All the US petrochemicals companies have a clear view of things, and the sector sees the situation so clearly because it missed the train in the gulf coast. The companies started to operate the petrochemicals complexes in 2017 that should have been started in 2014. The sector lost billions of dollars of revenue.
Argentina is not Germany or Texas. The rules change here every once in a while, but one must pay close attention to things, because you have to press the button at the right time to make a profit.
What products could the domestic petrochemicals sector produce with locally sourced gas?
There are two ways of doing petrochemistry. Natural gas is 85-90% methane. Methane petrochemistry involves methanol, urea and a couple of other things. It is pretty basic.
Neuquén’s unconventional gas has an ethane content that is twice what conventional gas has. With ethane, you can produce ethylene, and with that, you can get into polyethylene, which is the most widely used and best-priced plastic in the world.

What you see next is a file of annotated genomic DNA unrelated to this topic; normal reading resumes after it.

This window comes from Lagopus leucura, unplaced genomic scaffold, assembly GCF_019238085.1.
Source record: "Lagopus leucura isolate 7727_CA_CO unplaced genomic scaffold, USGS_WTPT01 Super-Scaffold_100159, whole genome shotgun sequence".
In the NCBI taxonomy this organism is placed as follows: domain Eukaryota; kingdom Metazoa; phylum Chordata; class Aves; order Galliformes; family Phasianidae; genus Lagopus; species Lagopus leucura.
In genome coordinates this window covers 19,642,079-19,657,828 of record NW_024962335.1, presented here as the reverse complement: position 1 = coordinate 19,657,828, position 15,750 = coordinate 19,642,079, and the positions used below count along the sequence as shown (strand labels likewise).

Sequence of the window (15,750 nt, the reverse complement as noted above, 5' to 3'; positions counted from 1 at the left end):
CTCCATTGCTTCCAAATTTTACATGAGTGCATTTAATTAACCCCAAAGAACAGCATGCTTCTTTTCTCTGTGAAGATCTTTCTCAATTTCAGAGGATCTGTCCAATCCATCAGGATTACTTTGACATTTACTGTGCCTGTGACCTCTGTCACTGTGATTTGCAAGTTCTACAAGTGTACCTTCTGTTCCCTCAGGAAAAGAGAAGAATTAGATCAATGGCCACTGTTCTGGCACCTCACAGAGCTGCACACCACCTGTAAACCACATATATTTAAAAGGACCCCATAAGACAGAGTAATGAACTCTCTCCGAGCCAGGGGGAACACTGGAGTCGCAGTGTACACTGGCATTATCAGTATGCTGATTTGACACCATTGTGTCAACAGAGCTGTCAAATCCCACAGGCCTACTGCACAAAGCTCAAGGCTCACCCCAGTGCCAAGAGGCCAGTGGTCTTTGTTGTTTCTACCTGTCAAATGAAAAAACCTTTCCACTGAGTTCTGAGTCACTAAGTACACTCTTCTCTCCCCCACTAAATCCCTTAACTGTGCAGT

Then you also have propane. The world is flooded with propane. We do not know what to do with all that propane. Propane could be used to produce propylene, which has phenomenal petrochemistry. Then you have butane and NGLs, which are used in naphtha crackers.
How would Argentina’s petrochemicals compete in the international market?
We do not compete against the Europeans because they have a different structure and work on oil derivatives. They have invested a lot and therefore have huge capacity. We compete with Saudi Arabia, the US and China, which is investing a lot.